Thursday, April 12, 2012

'Apartment 23' is More Offensive than Funny

Dreama Walker and Krysten Ritter star in "Don't Trust the B 
in Apartment 23" Photo credit: ABC Television

Perhaps I am too old or too much of a prude or maybe, just maybe, I have taste, but I do not understand some shows that brand themselves as comedies these days. ABC’s “Don’t Trust the B_____ in Apartment 23” is bound to find itself cast aside like “Man Up” and “Work It,” two losers that came before it this season.

“A wide-eyed Midwestern girl moves to New York City to pursue her dream job only to find herself living with an outlandish girl with the morals of a pirate,” is how ABC’s website describes the show. The TV commercials even go as far as to try to promote the show as a new version of “The Odd Couple.”

“Apartment 23” manages to offend within five minutes of June (Dreama Walker) being interviewed as a potential new roommate for Chloe (Krysten Ritter), the “B” in said apartment. Chloe describes how she is best friends with James Van Der Beek, (from “Dawson’s Creek”) and how they used to date, but broke up due to the fact that they weren’t compatible “genitally.” The show goes downhill from there.

Despite warnings from others to not trust the “B” in apartment 23, June agrees to be Chloe’s new roommate. Soon, she learns that Chloe isn’t anything like the person she presented herself and living in this apartment will be a real challenge for her. The very next morning, June discovers Eli (Michael Blaiklock), the self-pleasuring neighbor, and the fact that Chloe likes to run around the apartment naked.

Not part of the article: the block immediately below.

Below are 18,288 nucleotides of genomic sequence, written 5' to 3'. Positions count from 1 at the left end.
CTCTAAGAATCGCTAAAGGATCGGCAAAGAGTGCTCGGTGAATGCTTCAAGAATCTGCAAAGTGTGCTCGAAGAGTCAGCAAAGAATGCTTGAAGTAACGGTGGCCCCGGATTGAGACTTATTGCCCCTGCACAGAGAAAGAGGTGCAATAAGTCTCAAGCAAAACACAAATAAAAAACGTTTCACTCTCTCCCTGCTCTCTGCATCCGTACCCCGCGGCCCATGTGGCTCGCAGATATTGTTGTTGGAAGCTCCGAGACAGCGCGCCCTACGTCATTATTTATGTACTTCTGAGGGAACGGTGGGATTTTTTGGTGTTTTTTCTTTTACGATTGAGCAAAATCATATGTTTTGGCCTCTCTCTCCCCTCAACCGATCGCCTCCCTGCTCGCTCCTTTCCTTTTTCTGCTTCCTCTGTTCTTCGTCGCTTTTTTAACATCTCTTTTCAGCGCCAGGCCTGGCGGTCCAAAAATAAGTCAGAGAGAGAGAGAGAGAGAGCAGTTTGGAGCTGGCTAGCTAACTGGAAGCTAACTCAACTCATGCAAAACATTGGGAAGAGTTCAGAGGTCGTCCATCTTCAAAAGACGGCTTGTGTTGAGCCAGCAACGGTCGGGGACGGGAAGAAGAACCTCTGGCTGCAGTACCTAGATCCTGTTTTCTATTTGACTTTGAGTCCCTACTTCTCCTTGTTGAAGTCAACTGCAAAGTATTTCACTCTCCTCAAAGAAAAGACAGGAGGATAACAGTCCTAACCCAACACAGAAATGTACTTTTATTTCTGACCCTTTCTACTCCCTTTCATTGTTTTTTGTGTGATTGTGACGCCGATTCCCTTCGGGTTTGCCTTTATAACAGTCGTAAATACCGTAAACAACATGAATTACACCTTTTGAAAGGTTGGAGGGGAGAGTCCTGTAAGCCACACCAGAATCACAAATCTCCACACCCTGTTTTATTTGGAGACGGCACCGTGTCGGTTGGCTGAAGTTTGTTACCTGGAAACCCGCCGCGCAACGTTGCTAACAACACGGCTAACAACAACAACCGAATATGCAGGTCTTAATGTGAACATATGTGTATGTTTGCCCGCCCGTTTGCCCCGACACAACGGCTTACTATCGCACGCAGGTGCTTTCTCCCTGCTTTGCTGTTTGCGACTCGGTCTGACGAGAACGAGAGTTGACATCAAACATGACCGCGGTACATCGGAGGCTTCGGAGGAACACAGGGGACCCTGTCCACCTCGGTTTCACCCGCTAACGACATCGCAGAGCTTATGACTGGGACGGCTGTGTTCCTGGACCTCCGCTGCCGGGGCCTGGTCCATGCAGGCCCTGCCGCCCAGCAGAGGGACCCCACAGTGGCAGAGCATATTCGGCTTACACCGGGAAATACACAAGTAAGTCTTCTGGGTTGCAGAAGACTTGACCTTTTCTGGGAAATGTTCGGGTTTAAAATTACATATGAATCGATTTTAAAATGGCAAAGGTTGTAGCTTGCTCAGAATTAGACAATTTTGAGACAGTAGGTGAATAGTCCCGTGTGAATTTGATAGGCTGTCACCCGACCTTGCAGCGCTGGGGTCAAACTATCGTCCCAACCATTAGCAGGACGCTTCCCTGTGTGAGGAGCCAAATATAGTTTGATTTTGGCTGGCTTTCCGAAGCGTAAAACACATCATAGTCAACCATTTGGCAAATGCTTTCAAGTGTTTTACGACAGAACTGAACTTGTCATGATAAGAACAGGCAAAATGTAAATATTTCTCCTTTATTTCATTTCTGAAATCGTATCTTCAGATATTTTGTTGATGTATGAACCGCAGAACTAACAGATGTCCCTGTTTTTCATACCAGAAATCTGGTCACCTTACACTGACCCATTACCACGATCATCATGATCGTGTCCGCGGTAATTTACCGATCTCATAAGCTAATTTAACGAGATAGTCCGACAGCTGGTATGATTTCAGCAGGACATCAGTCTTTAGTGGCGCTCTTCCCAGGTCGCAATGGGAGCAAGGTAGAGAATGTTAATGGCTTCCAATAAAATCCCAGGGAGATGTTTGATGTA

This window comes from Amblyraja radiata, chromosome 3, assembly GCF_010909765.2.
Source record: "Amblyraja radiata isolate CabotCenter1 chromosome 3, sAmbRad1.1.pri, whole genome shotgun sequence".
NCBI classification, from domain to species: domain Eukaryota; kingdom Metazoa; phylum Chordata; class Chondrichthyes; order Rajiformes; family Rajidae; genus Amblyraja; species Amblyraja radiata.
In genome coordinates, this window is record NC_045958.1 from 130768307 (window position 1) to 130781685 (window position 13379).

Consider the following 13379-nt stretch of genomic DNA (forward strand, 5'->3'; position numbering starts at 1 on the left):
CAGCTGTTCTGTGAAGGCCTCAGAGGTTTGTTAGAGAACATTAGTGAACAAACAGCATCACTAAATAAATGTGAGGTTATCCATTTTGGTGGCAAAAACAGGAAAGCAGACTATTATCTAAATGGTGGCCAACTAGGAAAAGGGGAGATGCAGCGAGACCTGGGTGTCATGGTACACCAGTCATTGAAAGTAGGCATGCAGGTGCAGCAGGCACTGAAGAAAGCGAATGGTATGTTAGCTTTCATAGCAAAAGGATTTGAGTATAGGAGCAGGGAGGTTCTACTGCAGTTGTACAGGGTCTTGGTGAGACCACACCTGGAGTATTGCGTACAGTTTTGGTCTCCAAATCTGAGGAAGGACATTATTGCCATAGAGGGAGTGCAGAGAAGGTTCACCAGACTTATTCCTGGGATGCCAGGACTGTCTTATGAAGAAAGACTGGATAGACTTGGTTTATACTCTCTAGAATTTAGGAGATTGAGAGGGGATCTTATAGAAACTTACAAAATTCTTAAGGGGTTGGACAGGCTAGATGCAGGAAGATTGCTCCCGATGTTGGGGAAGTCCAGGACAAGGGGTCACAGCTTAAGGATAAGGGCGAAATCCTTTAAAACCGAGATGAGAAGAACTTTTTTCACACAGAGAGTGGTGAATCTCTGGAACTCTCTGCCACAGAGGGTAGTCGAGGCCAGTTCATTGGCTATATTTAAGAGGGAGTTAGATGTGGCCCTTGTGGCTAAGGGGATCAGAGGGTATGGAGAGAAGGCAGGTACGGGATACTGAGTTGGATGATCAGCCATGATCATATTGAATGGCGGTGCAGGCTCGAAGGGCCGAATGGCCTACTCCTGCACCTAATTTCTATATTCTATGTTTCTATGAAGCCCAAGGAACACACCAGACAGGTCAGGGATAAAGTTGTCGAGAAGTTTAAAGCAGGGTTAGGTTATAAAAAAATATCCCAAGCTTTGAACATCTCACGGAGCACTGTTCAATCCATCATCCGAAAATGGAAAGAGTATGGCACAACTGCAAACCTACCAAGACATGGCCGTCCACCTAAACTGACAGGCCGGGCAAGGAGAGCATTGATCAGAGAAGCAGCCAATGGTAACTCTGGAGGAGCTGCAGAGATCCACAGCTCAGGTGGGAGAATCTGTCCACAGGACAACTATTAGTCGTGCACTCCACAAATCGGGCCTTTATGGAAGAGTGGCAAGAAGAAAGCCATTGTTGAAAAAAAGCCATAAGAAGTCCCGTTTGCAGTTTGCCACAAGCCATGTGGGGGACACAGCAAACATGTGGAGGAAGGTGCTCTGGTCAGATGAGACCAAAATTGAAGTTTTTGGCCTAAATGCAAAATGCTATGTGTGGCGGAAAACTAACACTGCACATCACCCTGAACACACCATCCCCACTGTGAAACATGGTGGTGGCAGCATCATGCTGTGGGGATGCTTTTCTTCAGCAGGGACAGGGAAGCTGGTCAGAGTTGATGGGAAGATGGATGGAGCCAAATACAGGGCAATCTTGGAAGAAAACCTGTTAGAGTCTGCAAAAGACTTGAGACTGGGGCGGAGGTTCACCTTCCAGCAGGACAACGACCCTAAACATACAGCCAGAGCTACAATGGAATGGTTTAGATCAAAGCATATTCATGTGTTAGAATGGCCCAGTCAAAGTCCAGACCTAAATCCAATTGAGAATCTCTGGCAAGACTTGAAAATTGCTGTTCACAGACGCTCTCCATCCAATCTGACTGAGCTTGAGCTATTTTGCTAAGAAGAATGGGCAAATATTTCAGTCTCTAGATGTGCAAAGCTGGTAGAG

What this show lacks in plot, it more than makes up in crassness. It also has a strong shallowness to it as well. Van Der Beek plays a self-obsessed version of himself; a joke that can’t be sustained for long. As for Chloe, the show tries to show that Chloe really does have a heart, despite her methods to madness and by the show’s end, June is grateful for all of Chloe’s meddling, but it doesn’t ring true. Chloe isn’t likeable in the least.

Above all else, this comedy is lacking one thing: comedy. It isn’t as funny as it thinks it is. Watching the pilot, you get the sense that each of the actors are winking at each other and mouthing “this is going to be great” to each other. How wrong they are.

Hopefully, “Apartment 23” will find itself kicked to the curb unlike “Cougar Town” and “Happy Endings,” two other morally bankrupted series that survive despite the fact that they are not funny.

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